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Commonwealth v. Williams

Superior Court of Massachusetts, Worcester

February 18, 2016

Quinbon Williams et al. [1] No. 132974


          Shannon Frison, J.

         The defendants were indicted on charges of Trafficking Heroin of more than 36 grams and less than 100 grams. Their Motions to Suppress Evidence were heard on January 25 and 26, 2016 in Worcester County. This case represents a motor vehicle stop that escalated to an investigatory search without probable cause. The search of the vehicle involved was based almost solely on a hunch, and the searches of the vehicle and occupants were improper and illegal at every stage of the interaction. For the reasons below, the motions are ALLOWED .


         The Court finds the following facts based upon the testimony of Massachusetts State Police Troopers Alena Sullivan (" Trooper Sullivan"), Thomas Eliason (" Trooper Eliason"), and James Bazzinotti (" Sergeant Bazzinotti").

         On Tuesday, June 2, 2015, Trooper Sullivan observed a motor vehicle traveling in the middle lane of Route 495 Northbound in Southborough, Massachusetts. She followed that vehicle for approximately two miles and estimated its speed to be, at various points, between eighty-two and eighty-three miles per hour in a sixty-five mile-per-hour speed zone. Trooper Sullivan activated her police cruiser lights and pulled that vehicle over to the shoulder of the highway. She then approached the driver side of the vehicle and noted that there were a total of four people in the vehicle. Trooper Sullivan was the only police personnel on the scene at that time.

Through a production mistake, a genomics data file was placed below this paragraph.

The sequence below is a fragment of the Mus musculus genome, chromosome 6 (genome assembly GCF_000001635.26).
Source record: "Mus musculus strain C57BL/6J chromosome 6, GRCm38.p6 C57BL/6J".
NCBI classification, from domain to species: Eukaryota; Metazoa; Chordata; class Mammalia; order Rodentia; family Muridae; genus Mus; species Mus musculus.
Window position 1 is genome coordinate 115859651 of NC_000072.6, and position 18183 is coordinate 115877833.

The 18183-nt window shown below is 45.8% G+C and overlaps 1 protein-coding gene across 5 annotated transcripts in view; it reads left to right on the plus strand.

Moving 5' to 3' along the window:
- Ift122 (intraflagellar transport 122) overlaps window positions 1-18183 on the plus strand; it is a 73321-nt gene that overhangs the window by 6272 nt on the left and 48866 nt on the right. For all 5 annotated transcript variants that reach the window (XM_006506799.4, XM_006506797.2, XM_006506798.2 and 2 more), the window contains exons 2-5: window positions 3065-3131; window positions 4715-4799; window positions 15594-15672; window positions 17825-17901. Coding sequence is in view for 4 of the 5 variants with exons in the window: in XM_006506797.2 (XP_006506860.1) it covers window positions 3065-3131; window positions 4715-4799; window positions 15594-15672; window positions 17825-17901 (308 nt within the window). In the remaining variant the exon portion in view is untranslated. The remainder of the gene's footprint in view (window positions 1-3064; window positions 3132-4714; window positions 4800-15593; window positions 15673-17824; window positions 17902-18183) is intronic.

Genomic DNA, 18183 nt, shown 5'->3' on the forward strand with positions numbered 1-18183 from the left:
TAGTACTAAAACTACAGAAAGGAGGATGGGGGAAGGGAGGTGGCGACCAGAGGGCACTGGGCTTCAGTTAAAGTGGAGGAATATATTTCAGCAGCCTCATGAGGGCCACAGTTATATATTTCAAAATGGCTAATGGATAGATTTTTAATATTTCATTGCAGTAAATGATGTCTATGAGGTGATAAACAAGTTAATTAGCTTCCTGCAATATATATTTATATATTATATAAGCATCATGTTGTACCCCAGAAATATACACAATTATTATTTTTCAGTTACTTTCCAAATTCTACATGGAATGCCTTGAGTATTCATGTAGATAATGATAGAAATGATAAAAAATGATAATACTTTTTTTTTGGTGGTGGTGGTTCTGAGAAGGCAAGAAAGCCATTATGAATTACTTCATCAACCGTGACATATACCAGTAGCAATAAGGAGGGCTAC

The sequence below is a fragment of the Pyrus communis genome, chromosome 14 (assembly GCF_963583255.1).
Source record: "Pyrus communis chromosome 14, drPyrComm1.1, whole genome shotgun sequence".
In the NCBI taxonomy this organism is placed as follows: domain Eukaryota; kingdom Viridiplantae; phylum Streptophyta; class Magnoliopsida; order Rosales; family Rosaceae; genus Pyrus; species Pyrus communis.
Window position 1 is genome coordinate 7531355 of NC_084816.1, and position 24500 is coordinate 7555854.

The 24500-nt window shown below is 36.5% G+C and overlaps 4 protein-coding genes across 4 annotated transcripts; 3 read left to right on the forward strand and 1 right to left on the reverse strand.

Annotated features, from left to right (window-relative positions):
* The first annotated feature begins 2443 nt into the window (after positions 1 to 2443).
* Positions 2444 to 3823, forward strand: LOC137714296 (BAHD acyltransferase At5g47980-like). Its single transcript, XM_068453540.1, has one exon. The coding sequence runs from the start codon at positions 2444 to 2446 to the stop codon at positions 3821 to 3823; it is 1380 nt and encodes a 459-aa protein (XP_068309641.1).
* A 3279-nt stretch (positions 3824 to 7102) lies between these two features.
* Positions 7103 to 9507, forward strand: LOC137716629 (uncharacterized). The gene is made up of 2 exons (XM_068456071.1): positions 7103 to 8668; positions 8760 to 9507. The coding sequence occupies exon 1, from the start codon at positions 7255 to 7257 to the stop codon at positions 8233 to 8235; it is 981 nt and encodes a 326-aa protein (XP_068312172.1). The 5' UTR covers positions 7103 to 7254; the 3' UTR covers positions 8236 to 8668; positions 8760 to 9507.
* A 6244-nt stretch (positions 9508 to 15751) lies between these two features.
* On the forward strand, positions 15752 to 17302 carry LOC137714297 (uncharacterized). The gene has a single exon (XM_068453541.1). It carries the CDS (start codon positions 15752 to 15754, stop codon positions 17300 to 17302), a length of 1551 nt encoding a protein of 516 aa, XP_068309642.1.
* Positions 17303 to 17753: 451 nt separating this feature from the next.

The operator of the vehicle, defendant Mr. Marquis Moore (" Moore"), seemed confused and asked why he was stopped. Trooper Sullivan told him he was pulled over for speeding. Moore had and provided a valid driver's license from the state of New York upon request. He also provided a rental agreement from Hertz rental cars. The back seat passengers in the vehicle were not wearing seat belts. Defendant Ms. Trishana Singh (" Singh") was the front seat passenger. Defendants Mr. Elijah Russaw (" Russaw") and Mr. Quinbon Williams (" Williams") were seated in the back of the vehicle. Each passenger provided valid driver's licenses from the state of New York. The renter on the Hertz agreement was one Mr. Deran Thomas (" Thomas"), who was not present in the vehicle. The rental agreement also appeared, at that time, to be expired. Moore told the trooper that Thomas was the renter, and that he was a friend who had allowed him to use the vehicle.

         Trooper Sullivan requested additional cruisers to assist her. She then notified all of the occupants that the vehicle was going to be towed. At that time, Trooper Sullivan intended to summons Moore for the criminal charge of Use of Motor Vehicle Without Authority. Sergeant Bazzinotti and Troopers Bertozzi, Mather, and Nunes arrived to assist her. Trooper Sullivan called Hertz and learned that the rental agreement with Thomas was extended and was not expired. However, no other names were listed as drivers on the agreement with Hertz.

         Trooper Sullivan decided that she would tow the vehicle because none of the occupants were listed on the rental agreement. The troopers ordered all of the defendants out of the vehicle and pat-frisked each one of them. After being searched, all four individuals were placed in the back of four different locked police cruisers. None of the occupants were under arrest at that time, but they were not free to leave. Despite that fact, Trooper Sullivan stated on the radio to dispatch that she had " four parties in custody."

         Mr. Moore also told the troopers that there was another rental agreement in the car, which they found in the console. That agreement was consistent with the information obtained by Trooper Sullivan that the rental was extended and currently valid.